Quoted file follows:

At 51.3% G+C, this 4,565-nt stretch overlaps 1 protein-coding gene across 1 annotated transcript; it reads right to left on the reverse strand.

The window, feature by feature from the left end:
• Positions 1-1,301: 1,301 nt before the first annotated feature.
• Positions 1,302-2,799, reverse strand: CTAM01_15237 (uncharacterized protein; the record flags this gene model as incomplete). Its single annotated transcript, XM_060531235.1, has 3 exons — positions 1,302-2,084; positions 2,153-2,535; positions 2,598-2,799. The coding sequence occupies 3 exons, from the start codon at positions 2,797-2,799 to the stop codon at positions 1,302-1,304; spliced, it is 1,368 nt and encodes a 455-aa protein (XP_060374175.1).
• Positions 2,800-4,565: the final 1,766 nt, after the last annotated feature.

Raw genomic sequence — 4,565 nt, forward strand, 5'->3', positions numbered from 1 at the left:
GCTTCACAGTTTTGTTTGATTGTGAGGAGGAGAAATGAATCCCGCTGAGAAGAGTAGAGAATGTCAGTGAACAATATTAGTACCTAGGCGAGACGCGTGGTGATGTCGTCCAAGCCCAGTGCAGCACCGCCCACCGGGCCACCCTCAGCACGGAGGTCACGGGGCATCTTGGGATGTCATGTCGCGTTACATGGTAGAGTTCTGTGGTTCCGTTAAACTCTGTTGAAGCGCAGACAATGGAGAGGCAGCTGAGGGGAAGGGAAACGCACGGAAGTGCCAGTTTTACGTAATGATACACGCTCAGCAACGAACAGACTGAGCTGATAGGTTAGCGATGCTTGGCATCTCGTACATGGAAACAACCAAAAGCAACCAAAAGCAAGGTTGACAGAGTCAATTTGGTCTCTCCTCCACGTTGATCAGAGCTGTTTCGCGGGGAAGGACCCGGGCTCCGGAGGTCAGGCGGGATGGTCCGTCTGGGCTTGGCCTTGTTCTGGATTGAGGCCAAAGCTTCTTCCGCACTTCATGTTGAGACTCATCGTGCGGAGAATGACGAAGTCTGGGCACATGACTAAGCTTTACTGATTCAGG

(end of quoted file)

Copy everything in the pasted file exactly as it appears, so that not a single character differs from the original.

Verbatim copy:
At 51.3% G+C, this 4,565-nt stretch overlaps 1 protein-coding gene across 1 annotated transcript; it reads right to left on the reverse strand.

The window, feature by feature from the left end:
• Positions 1-1,301: 1,301 nt before the first annotated feature.
• Positions 1,302-2,799, reverse strand: CTAM01_15237 (uncharacterized protein; the record flags this gene model as incomplete). Its single annotated transcript, XM_060531235.1, has 3 exons — positions 1,302-2,084; positions 2,153-2,535; positions 2,598-2,799. The coding sequence occupies 3 exons, from the start codon at positions 2,797-2,799 to the stop codon at positions 1,302-1,304; spliced, it is 1,368 nt and encodes a 455-aa protein (XP_060374175.1).
• Positions 2,800-4,565: the final 1,766 nt, after the last annotated feature.

Raw genomic sequence — 4,565 nt, forward strand, 5'->3', positions numbered from 1 at the left:
GCTTCACAGTTTTGTTTGATTGTGAGGAGGAGAAATGAATCCCGCTGAGAAGAGTAGAGAATGTCAGTGAACAATATTAGTACCTAGGCGAGACGCGTGGTGATGTCGTCCAAGCCCAGTGCAGCACCGCCCACCGGGCCACCCTCAGCACGGAGGTCACGGGGCATCTTGGGATGTCATGTCGCGTTACATGGTAGAGTTCTGTGGTTCCGTTAAACTCTGTTGAAGCGCAGACAATGGAGAGGCAGCTGAGGGGAAGGGAAACGCACGGAAGTGCCAGTTTTACGTAATGATACACGCTCAGCAACGAACAGACTGAGCTGATAGGTTAGCGATGCTTGGCATCTCGTACATGGAAACAACCAAAAGCAACCAAAAGCAAGGTTGACAGAGTCAATTTGGTCTCTCCTCCACGTTGATCAGAGCTGTTTCGCGGGGAAGGACCCGGGCTCCGGAGGTCAGGCGGGATGGTCCGTCTGGGCTTGGCCTTGTTCTGGATTGAGGCCAAAGCTTCTTCCGCACTTCATGTTGAGACTCATCGTGCGGAGAATGACGAAGTCTGGGCACATGACTAAGCTTTACTGATTCAGG